Figure 5a indicates that the values of three and two component decomposition are generally highly correlated (R2 > 0.8) with low RMSE (RMSE < 1 dB) for the surface scattering intensities Ps and for classes with no (NBG), respectively low vegetative coverage and vegetation height (VLD). It is further observed that the correlation between Pd of three and two component model is generally lower and RMSE is higher compared to the findings made for the Ps. Figure 5b graphically summarizes the results of the previous analyses: the correlation between the two component model features and the three component volume scattering is low and the RMSEs were high and in average lager than 1.5 dB, while R2 was in average less than 0.2.

3.4. Separability Analysis

3.4.1. Results

In the following the effect of two and/or three component decomposition on the separability of classes in the feature space was investigated (see Section 2.6 Separability Analysis). Figure 6 shows the results of the assessment for the non-water land cover classes. Figure 6a,b displays the results obtained with polarimetric decomposition. Figure 6c,d displays the results obtained without polarimetric decomposition—that means that only the intensities of the polarimetric channels were used in the separability analysis. The results are further displayed for the JM (left side) and the TD (right side); however, differences between JD and TD were small and restricted to individual classes and feature combinations.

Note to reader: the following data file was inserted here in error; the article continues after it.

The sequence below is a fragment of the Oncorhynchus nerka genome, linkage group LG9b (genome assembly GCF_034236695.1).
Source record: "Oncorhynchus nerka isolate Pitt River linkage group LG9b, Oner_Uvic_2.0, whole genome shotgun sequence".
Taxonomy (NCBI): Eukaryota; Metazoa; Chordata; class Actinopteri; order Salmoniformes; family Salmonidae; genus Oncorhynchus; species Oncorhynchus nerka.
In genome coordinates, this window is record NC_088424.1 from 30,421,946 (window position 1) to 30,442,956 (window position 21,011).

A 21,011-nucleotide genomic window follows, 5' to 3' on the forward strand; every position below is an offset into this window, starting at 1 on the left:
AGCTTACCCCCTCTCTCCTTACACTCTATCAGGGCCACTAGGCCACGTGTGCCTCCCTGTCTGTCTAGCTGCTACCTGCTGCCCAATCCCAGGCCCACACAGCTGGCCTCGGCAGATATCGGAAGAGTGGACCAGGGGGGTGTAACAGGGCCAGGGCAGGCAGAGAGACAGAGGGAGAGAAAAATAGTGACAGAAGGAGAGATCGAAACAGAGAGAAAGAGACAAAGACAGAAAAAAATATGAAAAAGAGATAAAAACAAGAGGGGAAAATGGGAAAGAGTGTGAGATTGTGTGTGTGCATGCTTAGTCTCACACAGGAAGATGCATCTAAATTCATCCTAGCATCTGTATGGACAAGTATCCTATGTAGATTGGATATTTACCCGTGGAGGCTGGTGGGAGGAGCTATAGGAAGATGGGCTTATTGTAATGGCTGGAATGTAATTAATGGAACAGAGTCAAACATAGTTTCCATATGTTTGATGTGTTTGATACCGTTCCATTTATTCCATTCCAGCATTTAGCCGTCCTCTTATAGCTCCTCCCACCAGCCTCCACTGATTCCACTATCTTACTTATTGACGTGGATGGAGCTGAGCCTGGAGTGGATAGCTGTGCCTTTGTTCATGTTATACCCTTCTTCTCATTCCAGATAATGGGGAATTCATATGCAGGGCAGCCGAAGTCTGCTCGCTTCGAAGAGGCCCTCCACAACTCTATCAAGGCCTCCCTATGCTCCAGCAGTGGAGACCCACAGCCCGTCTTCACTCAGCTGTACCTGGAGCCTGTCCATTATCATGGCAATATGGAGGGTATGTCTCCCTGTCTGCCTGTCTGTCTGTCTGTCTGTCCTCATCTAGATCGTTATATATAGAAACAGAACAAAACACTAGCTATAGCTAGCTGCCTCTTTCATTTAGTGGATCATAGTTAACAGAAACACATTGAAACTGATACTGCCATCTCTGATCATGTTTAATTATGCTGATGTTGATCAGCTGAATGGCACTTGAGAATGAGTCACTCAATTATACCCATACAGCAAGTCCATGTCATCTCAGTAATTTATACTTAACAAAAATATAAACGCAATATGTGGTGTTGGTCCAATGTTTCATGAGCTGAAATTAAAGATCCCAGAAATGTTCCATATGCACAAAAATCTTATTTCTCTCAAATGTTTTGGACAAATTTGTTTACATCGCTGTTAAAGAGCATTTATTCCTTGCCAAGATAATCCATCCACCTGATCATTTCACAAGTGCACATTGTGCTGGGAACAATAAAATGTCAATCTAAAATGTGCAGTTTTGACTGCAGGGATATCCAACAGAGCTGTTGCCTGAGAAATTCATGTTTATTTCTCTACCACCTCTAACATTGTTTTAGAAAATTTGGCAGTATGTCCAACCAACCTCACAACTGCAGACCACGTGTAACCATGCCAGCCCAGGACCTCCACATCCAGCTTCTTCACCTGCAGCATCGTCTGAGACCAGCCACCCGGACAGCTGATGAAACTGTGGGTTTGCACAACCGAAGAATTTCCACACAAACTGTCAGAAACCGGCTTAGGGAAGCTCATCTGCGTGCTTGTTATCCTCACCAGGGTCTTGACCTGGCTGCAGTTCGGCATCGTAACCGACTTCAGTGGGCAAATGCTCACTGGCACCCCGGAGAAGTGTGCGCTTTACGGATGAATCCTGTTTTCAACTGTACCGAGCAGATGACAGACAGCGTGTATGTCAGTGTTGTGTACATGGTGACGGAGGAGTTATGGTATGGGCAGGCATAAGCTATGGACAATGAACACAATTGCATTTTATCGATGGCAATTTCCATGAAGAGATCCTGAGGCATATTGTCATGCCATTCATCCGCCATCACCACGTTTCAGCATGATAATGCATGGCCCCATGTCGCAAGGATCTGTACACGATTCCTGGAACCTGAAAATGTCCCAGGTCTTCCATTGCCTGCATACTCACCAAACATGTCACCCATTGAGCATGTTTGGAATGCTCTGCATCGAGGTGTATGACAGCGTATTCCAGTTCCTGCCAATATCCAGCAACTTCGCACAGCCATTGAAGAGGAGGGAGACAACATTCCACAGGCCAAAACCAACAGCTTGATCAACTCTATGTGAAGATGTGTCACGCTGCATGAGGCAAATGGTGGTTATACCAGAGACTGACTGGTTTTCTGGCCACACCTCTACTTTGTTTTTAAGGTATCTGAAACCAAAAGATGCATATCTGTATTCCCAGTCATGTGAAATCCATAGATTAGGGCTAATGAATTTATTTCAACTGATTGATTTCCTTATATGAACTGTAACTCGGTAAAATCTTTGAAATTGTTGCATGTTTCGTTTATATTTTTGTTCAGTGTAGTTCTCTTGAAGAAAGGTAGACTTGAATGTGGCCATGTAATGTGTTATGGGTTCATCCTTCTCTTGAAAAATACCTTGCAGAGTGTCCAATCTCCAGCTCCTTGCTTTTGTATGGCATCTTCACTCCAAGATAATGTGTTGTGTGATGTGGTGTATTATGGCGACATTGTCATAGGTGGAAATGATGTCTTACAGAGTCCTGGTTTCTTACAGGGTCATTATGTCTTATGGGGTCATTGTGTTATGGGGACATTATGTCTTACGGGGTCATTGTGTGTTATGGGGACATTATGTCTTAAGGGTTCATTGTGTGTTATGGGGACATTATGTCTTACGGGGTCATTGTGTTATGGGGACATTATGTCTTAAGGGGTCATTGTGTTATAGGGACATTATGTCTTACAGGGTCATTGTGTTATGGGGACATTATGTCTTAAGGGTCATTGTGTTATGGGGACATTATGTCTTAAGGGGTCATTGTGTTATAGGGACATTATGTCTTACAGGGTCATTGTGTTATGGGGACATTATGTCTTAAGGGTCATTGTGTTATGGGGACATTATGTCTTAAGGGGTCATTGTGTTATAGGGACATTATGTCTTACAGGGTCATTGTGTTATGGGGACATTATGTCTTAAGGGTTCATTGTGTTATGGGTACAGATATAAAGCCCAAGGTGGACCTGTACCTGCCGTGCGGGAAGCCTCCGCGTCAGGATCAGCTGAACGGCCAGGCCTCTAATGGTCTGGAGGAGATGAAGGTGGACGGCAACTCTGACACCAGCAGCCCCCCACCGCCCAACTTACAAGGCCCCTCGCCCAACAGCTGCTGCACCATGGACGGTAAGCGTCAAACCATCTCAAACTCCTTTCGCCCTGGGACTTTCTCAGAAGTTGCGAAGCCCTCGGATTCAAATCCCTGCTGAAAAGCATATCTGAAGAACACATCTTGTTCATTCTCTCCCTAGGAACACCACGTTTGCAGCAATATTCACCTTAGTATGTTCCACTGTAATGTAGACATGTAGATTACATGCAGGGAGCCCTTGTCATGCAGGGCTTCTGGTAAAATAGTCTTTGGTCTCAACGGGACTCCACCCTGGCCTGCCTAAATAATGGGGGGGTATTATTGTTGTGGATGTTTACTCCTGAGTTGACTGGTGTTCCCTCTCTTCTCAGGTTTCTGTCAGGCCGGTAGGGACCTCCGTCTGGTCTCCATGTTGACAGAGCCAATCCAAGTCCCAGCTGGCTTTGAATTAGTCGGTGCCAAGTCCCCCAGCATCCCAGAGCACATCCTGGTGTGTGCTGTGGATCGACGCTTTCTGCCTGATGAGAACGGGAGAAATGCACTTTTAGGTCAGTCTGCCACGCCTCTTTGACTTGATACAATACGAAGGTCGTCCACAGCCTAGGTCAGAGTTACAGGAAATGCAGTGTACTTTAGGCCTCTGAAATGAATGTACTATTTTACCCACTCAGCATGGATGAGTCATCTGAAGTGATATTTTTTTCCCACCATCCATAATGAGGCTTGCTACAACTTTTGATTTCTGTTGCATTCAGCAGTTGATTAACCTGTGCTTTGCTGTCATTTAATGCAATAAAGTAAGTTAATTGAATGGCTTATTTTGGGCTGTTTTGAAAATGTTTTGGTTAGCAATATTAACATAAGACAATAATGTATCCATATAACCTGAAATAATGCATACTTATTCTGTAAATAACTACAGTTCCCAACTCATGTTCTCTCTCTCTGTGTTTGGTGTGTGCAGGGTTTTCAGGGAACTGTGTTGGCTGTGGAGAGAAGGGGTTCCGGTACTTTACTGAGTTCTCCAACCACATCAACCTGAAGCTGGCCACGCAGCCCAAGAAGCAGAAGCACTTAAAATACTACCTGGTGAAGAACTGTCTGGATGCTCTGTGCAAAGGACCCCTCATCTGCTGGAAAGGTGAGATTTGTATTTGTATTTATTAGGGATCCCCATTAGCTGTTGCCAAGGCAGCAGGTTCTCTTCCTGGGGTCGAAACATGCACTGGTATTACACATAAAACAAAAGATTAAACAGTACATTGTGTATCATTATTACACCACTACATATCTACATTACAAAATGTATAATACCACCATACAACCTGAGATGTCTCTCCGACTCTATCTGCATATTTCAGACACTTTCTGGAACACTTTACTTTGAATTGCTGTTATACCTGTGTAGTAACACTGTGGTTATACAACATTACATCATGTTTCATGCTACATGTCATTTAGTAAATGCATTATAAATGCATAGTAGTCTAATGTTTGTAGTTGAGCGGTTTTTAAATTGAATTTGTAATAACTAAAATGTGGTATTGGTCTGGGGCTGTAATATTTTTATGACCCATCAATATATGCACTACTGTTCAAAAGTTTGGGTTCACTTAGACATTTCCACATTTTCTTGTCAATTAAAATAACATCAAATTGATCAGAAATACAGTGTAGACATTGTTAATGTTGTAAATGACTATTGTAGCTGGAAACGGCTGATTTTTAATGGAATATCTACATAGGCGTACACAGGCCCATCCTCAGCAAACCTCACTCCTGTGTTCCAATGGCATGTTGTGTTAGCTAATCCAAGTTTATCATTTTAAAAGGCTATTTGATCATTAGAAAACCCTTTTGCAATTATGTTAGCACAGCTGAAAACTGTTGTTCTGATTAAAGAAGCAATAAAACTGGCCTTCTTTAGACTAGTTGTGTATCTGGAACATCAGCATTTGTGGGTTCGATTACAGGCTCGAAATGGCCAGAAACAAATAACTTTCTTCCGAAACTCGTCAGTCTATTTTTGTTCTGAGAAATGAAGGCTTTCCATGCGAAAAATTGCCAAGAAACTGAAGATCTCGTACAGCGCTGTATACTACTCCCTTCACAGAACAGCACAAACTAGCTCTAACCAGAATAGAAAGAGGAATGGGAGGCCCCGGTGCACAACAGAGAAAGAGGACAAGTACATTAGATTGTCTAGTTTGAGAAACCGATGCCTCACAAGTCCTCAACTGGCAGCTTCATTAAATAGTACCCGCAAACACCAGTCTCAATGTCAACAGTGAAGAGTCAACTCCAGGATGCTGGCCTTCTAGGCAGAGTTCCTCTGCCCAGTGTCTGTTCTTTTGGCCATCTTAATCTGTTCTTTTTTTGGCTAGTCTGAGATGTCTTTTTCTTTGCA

3.4.2. Discussion

In summary the following findings concerning the separability were made: (1) the polarimetric decomposition generally increased the separability of the land cover classes in the feature spaces. This was true for the two and the three component decomposition. It is therefore worth processing the decomposition features in order to obtain higher classification accuracy; (2) X-Band HH/VV-polarized data realized lower separability compared to the C-Band HH/VV-polarized data; however, results were not clear due to general low values of TD and JD.